LEO and FERCCA
A Law Enforcement Official (LEO) is defined under title 5 as an employee whose chief responsibilities are to investigate, apprehend, or detain individuals suspected of or convicted of an offense against the criminal laws of the United States. It is further the LEO’s responsibility to protect officials of the United States against threats to their personal safety.
There is often confusion as to who qualifies as a Federal Law Enforcement Officer. Therefore, it is always a good idea to check with your Human Resources Office to verify and validate your official status or designation.
Because the duties and responsibilities of LEOs are sufficiently rigorous with a high risk of danger, the law stipulates that LEO employment opportunities should be at best limited to persons between the ages of 21 and 36 who have not reached their 37th birthday and be in excellent physical health. There are Law Enforcement categories whose age requirements might differ slightly. However, the upper end of the spectrum is in most cases the same, having not reached the age of 37.
For clarity, we are going to list those positions that are typically considered Law Enforcement Officers (LEOs): FBI special agents, Park Police (covered under FERS), Secret Service Agents (covered under FERS), Capitol Police, Border Patrol agents, Customs Investigators, Criminal Investigators, Deputy U.S. Marshals, Federal Probation and Parole Officers, Instructors at the Law Enforcement Training Center (FLETC) are covered as secondary LEO positions, and many other positions that fall under the Bureau of Prisons and the Federal Bureau Prison Industry.
It is important for any category of LEO, particularly in the Federal Service where a number of special provisions apply for the purpose of retirement, to check their classification status so they are certain to reap all of the LEO retirement benefits available to them. It cannot be emphasized enough that federal employees should check with their Human Resources Office to make certain they are appropriately classified and are in the correct retirement system. FERCCA (Federal Erroneous Retirement Coverage Corrections Act) attempts to correct the long-term harm employees may face who have been put in the wrong retirement system.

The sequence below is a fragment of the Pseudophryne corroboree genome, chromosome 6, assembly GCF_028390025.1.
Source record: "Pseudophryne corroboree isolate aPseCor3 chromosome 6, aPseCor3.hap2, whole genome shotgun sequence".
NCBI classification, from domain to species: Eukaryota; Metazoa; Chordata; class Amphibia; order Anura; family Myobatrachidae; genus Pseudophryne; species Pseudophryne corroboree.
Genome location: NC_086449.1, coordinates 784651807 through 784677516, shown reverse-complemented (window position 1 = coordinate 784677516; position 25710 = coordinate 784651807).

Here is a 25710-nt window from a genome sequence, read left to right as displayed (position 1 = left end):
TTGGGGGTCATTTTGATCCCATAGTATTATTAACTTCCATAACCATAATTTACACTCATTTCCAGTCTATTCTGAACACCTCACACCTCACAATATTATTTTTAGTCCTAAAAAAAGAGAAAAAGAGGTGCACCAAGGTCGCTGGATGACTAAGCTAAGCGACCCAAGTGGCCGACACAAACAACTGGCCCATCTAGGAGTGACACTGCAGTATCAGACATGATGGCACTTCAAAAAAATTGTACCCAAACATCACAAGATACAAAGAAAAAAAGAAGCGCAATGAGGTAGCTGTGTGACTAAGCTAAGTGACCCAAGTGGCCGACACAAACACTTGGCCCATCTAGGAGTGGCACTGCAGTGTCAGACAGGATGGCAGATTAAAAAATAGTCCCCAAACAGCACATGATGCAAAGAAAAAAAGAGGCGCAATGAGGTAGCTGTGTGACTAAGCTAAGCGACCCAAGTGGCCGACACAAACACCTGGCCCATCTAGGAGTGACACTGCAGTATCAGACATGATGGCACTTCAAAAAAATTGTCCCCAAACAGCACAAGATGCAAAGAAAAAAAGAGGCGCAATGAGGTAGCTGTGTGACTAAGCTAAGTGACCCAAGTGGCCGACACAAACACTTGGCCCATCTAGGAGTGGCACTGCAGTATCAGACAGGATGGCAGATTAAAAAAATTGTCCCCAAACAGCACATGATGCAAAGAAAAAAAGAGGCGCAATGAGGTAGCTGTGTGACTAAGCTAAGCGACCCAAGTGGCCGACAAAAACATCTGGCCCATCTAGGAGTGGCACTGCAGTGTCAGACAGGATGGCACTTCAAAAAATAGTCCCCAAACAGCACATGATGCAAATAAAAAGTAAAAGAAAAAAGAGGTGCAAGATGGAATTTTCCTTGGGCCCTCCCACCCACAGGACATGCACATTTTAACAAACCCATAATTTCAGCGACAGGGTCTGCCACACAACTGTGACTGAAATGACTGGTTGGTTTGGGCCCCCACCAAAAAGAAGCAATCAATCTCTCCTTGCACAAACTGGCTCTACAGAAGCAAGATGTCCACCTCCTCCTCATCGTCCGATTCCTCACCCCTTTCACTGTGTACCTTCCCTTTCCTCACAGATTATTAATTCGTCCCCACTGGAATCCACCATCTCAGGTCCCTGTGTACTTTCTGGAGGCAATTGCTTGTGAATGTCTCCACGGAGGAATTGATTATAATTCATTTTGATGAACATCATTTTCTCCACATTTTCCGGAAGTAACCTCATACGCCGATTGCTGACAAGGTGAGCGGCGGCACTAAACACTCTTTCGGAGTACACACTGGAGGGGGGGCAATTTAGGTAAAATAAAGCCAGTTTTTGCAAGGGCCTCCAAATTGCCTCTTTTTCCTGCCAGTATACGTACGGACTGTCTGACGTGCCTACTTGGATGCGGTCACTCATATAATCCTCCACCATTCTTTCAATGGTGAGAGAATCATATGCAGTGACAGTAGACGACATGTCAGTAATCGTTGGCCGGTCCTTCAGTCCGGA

The Federal workforce is such a huge entity that errors are inevitable and for LEOs that is no different. However, the good news is that provisions such as FERCCA are in place in order to assure the best possible retirement planning for the Federal workforce and for LEOs alike. FERCCA could allow individuals placed in the wrong retirement plan an opportunity to make up contributions to the Thrift Savings Plan and possibly recover lost earnings on those contributions. FERCCA also may benefit impacted employees via rule changes that might make a difference in how their service computation towards retirement was handled.
There are even circumstances where LEOs might be allowed to choose another retirement plan or be reimbursed for out-of-pocket expenses you might have incurred as a result of being in the wrong retirement plan.
P. S. Always Remember to Share What You Know.